made your potato-peas curry, and loved it. will post about it soon.

  8. Permalink  ⋅ Reply

    destinyskitchen

    July 21, 2008 at 11:02pm

    I must try these! I just made some crabcakes, using tofu, but they turned out kind of “meh.” Thanks for the recipe.

  9. Permalink  ⋅ Reply

    delhibelle

    July 22, 2008 at 2:59am

    How utterly delicious these look!
    Though I have never had crab cakes, I can bet that these are tastier!

  10. Permalink  ⋅ Reply

    ranji

    July 22, 2008 at 1:26pm

    I love crab cakes..ur vegan version looks awesome…a perfect crust..yumm..

  11. Permalink  ⋅ Reply

    Priti

    July 22, 2008 at 4:10pm

    Lovely recipe…the pic is so tempting …

  12. Permalink  ⋅ Reply

    Caitie

    July 22, 2008 at 5:02pm

    should I crumble the tempeh straight out of the package? or should I boil it/ cook it in anyway before I mix it in with all the other ingrediants?

    Also, do you know how far ahead of time I could prepare them before actually frying them?

    Thanks! these look delicious and I’m definitely going to give them a try.

  13. Permalink  ⋅ Reply

    LisaRene

    July 22, 2008 at 5:06pm

    I do like tempeh but don’t cook with it as much as I should. I can understand how it’s dense, firm texture would be valuable in a recipe like this. Some recipes even suggest grating temeh on a box grater and incorporating in into a recipe in place of ground beef or similar.

    Great idea to add seaweed and Old Bay seasoning!

  14. Permalink  ⋅ Reply

    Vaishali

    July 22, 2008 at 7:05pm

    Shreya, Thanks, and glad you’ve enjoyed learning about new foods. You can leave out the Old Bay seasoning if you cannot find it: I’d just adjust the chili powder and the salt.

    Madhavi, Cham: Thanks. Tempeh is a slab of fermented soybeans and although it sounds quite awful, it’s actually quite delicious. Hope you try it.

    Mansi, Glad I could make it. Thanks.

    Vegetable Platter: Thanks very much. You might enjoy Tempeh- hope you try it.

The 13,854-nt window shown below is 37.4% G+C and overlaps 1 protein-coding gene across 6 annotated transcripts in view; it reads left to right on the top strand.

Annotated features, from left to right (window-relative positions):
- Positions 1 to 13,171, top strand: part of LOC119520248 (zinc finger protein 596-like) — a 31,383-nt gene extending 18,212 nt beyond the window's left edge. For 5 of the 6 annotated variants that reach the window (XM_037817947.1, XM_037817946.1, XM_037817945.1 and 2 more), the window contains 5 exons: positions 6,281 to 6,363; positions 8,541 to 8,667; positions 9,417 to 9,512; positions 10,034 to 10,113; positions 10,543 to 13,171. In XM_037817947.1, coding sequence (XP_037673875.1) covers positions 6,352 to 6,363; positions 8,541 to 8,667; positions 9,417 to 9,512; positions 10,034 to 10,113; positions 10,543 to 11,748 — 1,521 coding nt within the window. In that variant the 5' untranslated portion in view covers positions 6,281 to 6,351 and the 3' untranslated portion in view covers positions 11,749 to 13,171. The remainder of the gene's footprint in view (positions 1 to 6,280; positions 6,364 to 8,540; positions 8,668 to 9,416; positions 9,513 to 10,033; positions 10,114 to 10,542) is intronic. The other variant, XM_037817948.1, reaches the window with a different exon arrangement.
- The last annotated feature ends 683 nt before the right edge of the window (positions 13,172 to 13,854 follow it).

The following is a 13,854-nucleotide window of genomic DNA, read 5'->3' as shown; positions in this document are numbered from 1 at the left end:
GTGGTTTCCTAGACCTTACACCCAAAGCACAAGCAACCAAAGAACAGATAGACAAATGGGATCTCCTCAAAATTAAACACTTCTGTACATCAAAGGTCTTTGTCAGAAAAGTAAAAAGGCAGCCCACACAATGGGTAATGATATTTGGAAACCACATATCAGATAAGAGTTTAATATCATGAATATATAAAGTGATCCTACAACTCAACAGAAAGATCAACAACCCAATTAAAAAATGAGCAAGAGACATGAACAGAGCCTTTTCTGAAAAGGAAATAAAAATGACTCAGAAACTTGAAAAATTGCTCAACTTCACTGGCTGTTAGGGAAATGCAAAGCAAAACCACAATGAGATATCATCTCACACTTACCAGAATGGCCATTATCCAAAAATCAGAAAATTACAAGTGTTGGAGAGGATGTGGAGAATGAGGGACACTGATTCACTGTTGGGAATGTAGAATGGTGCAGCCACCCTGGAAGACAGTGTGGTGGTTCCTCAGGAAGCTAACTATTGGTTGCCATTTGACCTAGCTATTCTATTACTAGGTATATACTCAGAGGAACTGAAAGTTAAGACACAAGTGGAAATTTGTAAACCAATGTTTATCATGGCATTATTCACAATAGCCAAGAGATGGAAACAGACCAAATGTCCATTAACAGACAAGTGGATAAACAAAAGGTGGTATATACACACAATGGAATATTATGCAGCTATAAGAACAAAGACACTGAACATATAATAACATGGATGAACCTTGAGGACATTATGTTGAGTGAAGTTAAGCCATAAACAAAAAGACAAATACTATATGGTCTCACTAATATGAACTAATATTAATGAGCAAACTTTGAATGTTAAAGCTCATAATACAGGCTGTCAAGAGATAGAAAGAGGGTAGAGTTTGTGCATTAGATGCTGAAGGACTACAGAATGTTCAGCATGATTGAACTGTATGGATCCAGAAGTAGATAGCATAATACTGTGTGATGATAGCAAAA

Jessy, Thanks. Hope you try it. I love the seaweed in it.

    Bee, that’s wonderful! I’m glad you liked it- will look forward to your post.

    Destinyskitchen, Hope you do try them. Tempeh holds together far better than tofu and has a texture more suited to crabcakes.

    Delhibell, thanks. I think they are :)

    Andhraflavors, I hope you do. Thanks.

    Jimmy- You are so right. Tempeh is extremely nutritious.

    Ranji, Notyet100, Richa, Erin, Priti: Thanks ladies!

    Caitie: Just use the tempeh as is from the package. Crumble it really fine, though. You can prepare the “batter” right before you make them. I hope you try them!

    LisaRene: Thanks. I like the idea of grating tempeh on a grater: I might try it with the crabcakes next time!

    Kalai: Thanks!

  15. Permalink  ⋅ Reply

    Kumudha

    July 22, 2008 at 9:36pm

    I somehow don’t like tempeh. But, seeing these delicious tempeh crabcakes , I’m inspired me to try tempeh againv.

  16. Permalink  ⋅ Reply

    Tofu Mom (AKA Tofu-n-Sprouts)

    July 25, 2008 at 2:10am

    I gosh, this sounds SO GOOD! I have a zucchini “crabcake” recipe that I love but have always thought it was a bit …lacking in texture.

    I MUST MUST try this!!

    Love the blog, I’ll be back!!

  17. Permalink  ⋅ Reply

    seamaiden

    August 25, 2008 at 10:03pm

    Oh yum! This looks really delicious. I’m always looking for good ways to prepare tempeh, especially since my hubby isn’t too crazy about it. I think this may be the perfect solution!

    -Sea

  18. Permalink  ⋅ Reply

    Malaysian Delicacies

    August 27, 2009 at 4:58am

    Hi Vaishali,
    Browsing ur recipes, came across the word ‘tempe’ and cudnt help checking out.Really surprised that you are familiar with it.Tempe is famous among malay community here in Malaysia.The use of soybeans gives Tempe a higher content of protein (19.5%),dietary fibre and nutrients compared to beancurd.Compare to beef fat, Tempe has no cholesterol and unsaturated fats.This recipe really look mouth watering.

  19. Permalink  ⋅ Reply

    Sarah

    September 20, 2010 at 10:38pm

    So good! I just made these!!! I had no trouble with them (I made them small), cannot wait to try your other recipes! Thanks for posting!